This morning we found 27 of his dead on the field. His killed cannot be less than 60. We have taken 25 prisoners, 10 horses, and a quantity of stores. The enemy burned most of his stores and fled precipitately..
To-day I have crossed the river, and am now occupying Prestonburg. Our loss 2 killed and 25 wounded.

Colonel, Commanding Brigade.

[OR -- SERIES I--VOLUME 7, p. 29]

Floyd County, Kentucky, January 14, 1862.

....On the morning of the 10th I learned from my pickets that the enemy was passing in force from Abbott's Creek to Middle Creek, and were apparently pursuing me, the Fortieth Ohio having effected a junction with the rest by passing down Paint Creek. I was on my way to this place, because it is the nearest point to my camp of January 8 at which I could get meal to make bread. I permitted my transportation train to move along the road I was traveling, and I halted and formed my command for battle.

The enemy came in sight about 10 a.m. and we engaged about 12 m. He was very slow in making his advance and general dispositions. I send inclosed a sketch of the ground upon which the battle took place, from which you will see that my battery was at first placed in the gorge of the mouth of the Left Fork of Middle Creek.
Williams' regiment, Moore's regiment, and part of the mounted battalion, fighting on foot, occupied the spurs and heights upon my right; Trigg's regiment occupied the height covering the battery; Witcher's and Holladay's companies in reserve in rear of the battery; Thomas' and Clay's companies, dismounted and armed with Belgian rifles, thrown forward on the opposite side of Middle Creek to the heights commanding the plain of main Middle Creek, and resisted any advance of skirmishers from the opposite heights.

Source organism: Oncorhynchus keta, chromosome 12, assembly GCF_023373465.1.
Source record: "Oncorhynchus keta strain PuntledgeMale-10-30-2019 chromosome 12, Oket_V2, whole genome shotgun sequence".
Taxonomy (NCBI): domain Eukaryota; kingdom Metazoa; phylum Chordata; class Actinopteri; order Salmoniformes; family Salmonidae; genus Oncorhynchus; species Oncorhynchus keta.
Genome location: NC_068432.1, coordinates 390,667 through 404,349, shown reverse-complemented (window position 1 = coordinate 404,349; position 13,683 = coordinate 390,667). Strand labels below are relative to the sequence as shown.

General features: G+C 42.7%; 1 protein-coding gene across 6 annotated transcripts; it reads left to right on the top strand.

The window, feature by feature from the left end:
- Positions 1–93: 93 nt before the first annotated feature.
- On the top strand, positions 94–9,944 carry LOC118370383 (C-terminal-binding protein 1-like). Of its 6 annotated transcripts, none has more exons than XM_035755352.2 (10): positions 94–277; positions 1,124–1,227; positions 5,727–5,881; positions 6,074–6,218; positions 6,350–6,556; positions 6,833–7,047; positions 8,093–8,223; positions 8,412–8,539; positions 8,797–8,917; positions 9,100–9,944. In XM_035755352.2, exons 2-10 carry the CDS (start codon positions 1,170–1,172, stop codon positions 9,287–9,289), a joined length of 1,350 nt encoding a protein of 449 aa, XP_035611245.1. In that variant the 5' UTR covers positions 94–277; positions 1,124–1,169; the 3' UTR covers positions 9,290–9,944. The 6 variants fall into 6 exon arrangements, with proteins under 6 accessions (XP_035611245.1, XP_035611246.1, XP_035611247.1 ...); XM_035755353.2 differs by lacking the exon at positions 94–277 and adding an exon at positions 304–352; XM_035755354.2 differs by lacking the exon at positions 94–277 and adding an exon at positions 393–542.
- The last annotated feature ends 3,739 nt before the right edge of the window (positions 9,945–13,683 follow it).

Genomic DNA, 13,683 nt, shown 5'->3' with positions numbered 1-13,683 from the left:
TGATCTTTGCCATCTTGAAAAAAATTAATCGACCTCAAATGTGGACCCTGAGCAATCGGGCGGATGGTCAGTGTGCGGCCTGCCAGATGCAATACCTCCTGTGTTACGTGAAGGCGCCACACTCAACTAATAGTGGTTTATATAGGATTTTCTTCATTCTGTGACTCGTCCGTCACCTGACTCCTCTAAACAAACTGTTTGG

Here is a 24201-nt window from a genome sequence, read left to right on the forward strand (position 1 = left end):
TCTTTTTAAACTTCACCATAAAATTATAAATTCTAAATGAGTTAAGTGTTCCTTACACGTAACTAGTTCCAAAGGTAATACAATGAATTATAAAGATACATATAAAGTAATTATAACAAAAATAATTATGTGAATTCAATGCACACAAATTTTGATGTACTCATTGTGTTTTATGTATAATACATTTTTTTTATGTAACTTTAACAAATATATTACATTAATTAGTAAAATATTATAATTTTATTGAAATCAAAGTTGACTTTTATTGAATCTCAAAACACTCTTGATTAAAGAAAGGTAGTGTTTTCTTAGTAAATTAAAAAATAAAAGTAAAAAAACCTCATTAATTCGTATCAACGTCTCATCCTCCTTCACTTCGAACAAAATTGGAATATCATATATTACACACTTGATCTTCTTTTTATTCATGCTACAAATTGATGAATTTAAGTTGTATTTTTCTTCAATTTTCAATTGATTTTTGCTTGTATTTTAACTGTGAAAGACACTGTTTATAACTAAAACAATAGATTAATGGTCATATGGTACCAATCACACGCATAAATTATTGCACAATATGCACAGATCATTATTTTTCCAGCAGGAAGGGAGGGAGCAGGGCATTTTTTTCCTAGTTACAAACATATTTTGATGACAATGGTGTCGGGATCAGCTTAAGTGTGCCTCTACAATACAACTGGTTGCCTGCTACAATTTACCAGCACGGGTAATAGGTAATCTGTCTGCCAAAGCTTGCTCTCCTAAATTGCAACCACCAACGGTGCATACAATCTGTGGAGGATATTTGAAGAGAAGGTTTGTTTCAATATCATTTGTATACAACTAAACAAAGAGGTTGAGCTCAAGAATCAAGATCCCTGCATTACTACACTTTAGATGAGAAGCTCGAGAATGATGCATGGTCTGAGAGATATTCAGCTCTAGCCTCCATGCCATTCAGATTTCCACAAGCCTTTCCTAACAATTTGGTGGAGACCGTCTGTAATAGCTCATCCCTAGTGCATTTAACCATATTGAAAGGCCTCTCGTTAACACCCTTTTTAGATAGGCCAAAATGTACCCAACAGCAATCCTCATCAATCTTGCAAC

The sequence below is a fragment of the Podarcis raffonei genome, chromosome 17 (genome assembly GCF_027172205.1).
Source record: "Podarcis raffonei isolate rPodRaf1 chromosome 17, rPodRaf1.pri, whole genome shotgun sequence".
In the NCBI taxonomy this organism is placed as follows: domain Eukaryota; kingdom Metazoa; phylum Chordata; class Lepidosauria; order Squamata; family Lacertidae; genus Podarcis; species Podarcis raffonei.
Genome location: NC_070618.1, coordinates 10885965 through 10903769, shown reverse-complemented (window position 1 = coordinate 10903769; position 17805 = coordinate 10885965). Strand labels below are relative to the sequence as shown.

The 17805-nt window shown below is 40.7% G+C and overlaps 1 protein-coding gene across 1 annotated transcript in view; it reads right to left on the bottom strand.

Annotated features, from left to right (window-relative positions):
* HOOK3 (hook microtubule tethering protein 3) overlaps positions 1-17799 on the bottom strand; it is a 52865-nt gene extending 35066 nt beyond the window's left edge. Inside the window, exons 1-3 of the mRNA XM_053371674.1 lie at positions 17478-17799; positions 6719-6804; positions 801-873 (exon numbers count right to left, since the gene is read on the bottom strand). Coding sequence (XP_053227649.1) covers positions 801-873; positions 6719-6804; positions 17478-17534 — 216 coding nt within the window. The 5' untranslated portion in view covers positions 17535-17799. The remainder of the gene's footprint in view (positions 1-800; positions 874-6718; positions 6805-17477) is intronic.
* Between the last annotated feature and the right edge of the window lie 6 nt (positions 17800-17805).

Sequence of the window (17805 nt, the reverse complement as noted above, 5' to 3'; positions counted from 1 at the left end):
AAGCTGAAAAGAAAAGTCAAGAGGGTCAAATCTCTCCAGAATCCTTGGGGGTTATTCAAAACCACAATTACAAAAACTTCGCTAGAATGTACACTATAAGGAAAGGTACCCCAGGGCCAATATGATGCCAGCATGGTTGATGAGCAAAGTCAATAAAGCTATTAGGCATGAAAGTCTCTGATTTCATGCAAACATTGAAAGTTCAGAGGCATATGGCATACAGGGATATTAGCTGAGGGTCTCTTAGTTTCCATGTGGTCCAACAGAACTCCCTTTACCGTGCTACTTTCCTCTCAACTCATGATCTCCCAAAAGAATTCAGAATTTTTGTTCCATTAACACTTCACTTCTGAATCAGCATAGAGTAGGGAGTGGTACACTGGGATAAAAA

The enemy, having come through a defile to the left of main Middle Creek, first deployed a large force on the heights to his right, then advanced a regiment to the middle of the plain, covered by cavalry, and rested his left and his reserves at the base of the hills, which were manned by my right. Our lines thus rested at an acute angle to each other. He first advanced his cavalry and center, but three discharges of artillery put the cavalry to flight, and if they did anything more during the day it was done on foot. We plainly heard the command to "Force the cavalry forward," but the cavalry did not make its appearance again. The enemy charged up the points above the mouth of Spurlock's Branch three times, but were repulsed with great loss.

In the evening I shifted our smooth-bore 6-pounder, so as to bring it to the summit of the dip in the hill occupied by Trigg's regiment, and obtained a fair flank fire at the enemy, while occupying a piney point in front of Moore's regiment. This soon attracted a hot fire upon the gun, but no further damage than the shooting of one of the artillery horses through the head.